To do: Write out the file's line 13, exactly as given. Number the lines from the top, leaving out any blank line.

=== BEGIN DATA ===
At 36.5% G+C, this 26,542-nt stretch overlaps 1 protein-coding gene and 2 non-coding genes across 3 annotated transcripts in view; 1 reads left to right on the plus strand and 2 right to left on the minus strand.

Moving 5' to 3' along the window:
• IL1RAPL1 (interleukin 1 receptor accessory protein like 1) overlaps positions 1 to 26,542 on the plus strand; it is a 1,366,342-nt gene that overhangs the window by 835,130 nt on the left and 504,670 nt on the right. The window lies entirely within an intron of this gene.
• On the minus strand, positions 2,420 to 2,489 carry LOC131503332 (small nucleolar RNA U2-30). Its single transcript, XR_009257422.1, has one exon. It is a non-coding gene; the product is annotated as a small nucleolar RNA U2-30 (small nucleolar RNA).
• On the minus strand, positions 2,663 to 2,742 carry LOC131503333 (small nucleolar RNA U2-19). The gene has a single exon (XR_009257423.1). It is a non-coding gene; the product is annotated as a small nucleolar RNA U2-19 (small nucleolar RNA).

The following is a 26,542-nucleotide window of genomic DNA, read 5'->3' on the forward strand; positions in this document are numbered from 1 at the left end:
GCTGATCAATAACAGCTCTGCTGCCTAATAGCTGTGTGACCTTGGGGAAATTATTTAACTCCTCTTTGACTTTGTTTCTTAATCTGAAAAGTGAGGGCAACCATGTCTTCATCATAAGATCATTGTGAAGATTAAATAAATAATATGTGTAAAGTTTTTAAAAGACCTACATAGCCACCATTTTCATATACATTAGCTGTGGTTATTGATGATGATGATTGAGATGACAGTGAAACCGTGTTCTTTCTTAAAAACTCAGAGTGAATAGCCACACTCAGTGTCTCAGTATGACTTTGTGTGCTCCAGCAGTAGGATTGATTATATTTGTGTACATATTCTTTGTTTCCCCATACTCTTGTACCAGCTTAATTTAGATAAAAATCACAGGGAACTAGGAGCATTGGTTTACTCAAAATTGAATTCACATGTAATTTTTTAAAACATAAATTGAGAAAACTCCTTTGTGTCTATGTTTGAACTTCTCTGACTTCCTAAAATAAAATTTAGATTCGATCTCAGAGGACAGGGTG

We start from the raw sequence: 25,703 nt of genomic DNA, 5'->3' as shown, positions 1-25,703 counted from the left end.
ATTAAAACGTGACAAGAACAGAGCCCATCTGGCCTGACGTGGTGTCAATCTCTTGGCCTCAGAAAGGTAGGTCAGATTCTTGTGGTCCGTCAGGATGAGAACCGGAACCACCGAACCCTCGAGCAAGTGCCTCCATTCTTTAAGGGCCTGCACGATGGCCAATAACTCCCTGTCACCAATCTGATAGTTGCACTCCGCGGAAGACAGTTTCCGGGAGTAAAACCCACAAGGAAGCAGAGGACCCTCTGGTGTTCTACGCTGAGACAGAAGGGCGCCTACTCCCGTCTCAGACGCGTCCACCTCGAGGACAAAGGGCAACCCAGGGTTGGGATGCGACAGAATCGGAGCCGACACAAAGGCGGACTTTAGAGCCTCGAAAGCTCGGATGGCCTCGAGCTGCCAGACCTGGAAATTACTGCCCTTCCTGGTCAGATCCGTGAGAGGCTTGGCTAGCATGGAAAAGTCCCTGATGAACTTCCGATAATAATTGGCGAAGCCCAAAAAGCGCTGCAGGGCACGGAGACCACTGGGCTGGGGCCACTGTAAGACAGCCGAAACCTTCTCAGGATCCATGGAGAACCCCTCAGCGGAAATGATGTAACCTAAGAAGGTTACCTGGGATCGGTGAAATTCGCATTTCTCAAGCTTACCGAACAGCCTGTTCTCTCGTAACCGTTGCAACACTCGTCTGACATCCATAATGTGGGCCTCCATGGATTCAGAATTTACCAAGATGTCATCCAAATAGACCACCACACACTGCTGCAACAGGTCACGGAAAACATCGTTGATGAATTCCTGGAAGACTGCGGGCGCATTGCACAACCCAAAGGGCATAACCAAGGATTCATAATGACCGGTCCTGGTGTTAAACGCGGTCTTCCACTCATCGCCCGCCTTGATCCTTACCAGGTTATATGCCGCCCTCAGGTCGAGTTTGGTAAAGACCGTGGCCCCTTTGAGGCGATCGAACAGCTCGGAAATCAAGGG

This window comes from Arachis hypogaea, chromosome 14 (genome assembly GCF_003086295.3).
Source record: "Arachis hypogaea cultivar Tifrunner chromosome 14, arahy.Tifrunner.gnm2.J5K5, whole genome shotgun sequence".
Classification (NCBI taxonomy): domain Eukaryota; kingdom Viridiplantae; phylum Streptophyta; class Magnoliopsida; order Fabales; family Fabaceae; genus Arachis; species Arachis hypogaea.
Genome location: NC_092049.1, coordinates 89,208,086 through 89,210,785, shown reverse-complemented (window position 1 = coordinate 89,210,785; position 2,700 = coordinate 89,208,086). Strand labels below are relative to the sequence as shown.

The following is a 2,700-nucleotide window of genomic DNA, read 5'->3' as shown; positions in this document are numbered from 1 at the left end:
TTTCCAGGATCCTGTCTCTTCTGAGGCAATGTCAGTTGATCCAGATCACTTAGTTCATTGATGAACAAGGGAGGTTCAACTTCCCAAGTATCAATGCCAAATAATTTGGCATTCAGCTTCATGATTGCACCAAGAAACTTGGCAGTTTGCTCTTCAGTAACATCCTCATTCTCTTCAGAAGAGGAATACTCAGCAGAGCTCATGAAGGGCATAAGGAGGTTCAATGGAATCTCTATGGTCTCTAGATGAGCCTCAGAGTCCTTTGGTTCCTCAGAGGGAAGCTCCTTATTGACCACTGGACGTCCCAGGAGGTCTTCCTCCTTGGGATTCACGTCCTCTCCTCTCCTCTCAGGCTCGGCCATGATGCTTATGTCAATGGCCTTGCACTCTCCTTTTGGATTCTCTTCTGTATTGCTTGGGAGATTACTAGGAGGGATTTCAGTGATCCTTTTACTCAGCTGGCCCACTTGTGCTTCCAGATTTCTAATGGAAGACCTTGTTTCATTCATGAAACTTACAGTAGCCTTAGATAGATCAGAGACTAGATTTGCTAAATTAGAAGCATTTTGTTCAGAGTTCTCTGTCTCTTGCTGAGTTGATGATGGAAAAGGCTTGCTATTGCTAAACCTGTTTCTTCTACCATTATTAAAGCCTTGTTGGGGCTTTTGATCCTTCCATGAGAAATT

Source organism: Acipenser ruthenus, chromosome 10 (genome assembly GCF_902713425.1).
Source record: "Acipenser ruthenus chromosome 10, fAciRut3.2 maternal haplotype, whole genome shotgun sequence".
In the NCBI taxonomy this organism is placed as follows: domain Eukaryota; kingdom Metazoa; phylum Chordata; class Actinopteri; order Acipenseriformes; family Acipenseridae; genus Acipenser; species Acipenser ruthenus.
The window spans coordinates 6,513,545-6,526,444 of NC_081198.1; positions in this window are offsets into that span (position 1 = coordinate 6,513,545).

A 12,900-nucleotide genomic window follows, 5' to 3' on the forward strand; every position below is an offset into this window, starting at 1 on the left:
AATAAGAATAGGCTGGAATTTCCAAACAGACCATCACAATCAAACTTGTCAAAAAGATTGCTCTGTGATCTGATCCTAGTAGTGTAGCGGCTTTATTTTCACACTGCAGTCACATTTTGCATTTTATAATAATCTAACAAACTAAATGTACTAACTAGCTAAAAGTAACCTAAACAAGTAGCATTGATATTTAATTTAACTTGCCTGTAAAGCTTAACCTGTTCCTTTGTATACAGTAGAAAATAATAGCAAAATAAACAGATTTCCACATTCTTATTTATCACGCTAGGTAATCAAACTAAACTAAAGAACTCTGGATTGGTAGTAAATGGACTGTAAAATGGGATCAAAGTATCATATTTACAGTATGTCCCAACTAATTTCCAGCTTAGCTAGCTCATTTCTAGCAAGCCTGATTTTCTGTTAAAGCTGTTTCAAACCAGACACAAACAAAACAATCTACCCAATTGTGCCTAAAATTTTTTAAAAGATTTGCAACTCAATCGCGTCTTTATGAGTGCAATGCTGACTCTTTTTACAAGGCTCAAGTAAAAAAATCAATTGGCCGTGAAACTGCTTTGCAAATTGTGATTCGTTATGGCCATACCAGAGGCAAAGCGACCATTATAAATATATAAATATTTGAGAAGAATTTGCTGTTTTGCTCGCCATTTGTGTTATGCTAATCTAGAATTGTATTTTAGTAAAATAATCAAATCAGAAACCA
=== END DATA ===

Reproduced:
Genome location: NC_092049.1, coordinates 89,208,086 through 89,210,785, shown reverse-complemented (window position 1 = coordinate 89,210,785; position 2,700 = coordinate 89,208,086). Strand labels below are relative to the sequence as shown.